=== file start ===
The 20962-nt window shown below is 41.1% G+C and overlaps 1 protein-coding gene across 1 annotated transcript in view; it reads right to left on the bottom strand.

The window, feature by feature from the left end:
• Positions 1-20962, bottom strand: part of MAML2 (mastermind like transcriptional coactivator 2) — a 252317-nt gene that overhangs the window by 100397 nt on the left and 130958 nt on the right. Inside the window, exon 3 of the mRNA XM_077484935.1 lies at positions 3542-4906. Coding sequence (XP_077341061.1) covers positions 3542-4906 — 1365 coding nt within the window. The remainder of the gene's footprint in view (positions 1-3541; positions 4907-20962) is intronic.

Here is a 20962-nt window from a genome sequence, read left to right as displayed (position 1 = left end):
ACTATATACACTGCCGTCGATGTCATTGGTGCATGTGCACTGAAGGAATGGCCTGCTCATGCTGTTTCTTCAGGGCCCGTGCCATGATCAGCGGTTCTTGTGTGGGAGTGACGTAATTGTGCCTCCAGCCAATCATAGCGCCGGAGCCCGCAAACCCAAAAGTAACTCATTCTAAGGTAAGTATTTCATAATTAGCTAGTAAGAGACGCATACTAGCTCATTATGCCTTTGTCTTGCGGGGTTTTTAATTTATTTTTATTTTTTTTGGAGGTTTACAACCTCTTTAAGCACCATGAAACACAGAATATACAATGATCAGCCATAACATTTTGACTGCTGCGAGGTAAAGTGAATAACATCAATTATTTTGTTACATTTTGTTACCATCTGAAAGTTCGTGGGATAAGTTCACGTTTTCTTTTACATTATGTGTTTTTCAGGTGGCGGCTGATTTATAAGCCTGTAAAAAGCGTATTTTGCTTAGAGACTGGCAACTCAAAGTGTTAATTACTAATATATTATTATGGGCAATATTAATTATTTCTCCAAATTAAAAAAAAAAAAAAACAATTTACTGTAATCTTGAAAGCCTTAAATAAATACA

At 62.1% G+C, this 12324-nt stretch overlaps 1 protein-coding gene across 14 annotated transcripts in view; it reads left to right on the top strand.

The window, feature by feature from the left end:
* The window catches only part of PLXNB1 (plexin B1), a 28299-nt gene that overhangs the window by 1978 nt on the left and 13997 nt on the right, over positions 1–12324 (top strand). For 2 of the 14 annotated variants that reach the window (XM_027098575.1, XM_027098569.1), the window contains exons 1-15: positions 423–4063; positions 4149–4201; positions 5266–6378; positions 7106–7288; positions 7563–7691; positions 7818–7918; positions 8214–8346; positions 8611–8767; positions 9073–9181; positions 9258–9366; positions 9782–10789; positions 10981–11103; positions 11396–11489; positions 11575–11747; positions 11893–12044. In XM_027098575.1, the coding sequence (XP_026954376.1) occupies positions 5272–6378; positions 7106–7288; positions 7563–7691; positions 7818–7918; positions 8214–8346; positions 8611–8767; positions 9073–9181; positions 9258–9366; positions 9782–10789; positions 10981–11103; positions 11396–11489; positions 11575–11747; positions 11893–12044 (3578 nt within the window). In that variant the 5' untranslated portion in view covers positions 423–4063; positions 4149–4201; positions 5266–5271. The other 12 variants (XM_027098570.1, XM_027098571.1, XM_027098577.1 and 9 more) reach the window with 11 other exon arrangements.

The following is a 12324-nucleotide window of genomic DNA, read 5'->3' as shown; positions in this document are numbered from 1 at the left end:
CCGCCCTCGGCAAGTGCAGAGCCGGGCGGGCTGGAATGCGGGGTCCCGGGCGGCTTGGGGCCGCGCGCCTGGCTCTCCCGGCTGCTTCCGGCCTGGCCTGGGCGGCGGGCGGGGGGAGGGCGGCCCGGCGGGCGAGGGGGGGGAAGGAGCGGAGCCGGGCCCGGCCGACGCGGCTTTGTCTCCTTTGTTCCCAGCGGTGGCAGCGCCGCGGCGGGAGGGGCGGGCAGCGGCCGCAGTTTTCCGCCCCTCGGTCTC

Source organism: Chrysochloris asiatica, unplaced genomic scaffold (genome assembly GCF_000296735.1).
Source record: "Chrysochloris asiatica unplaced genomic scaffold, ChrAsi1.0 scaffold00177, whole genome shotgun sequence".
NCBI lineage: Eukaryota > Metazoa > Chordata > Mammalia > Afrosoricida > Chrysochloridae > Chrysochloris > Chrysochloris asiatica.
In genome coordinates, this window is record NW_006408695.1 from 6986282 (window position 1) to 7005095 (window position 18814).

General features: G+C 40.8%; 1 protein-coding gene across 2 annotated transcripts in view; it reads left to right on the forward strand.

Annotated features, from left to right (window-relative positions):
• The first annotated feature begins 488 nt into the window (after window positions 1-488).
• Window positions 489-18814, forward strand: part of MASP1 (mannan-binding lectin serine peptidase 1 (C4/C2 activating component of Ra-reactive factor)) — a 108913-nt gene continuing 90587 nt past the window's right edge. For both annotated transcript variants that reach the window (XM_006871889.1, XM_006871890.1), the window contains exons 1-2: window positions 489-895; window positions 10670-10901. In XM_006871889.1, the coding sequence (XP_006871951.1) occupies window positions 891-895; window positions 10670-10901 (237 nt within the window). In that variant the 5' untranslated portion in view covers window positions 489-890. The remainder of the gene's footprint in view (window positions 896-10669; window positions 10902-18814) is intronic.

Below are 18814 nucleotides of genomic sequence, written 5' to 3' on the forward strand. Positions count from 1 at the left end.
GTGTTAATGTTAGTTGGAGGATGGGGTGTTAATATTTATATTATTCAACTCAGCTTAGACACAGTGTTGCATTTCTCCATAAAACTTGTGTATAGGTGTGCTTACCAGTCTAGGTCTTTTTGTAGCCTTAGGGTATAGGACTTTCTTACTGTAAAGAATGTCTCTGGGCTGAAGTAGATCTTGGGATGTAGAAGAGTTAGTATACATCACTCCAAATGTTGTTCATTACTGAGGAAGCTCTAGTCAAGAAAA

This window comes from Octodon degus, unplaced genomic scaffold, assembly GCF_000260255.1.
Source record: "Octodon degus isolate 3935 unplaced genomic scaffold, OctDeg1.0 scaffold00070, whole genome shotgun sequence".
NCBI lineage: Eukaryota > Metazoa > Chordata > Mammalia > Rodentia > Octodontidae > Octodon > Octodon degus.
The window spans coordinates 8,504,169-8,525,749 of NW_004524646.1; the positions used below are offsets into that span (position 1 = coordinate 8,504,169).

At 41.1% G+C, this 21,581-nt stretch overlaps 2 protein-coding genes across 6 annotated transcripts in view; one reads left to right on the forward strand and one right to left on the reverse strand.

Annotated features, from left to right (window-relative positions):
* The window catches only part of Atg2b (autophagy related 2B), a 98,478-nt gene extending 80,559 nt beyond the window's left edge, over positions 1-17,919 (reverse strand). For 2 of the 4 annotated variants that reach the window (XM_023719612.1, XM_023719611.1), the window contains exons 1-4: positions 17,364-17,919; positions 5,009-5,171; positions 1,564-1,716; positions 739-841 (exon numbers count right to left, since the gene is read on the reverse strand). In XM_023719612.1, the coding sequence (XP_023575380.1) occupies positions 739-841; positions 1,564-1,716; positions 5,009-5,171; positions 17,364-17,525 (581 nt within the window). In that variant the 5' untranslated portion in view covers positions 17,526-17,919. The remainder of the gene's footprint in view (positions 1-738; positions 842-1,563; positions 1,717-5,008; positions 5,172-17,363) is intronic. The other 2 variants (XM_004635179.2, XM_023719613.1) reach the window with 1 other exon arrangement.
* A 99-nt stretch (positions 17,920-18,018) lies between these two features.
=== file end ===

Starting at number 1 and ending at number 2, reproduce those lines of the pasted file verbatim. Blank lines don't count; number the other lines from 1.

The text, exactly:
The 20962-nt window shown below is 41.1% G+C and overlaps 1 protein-coding gene across 1 annotated transcript in view; it reads right to left on the bottom strand.

The window, feature by feature from the left end: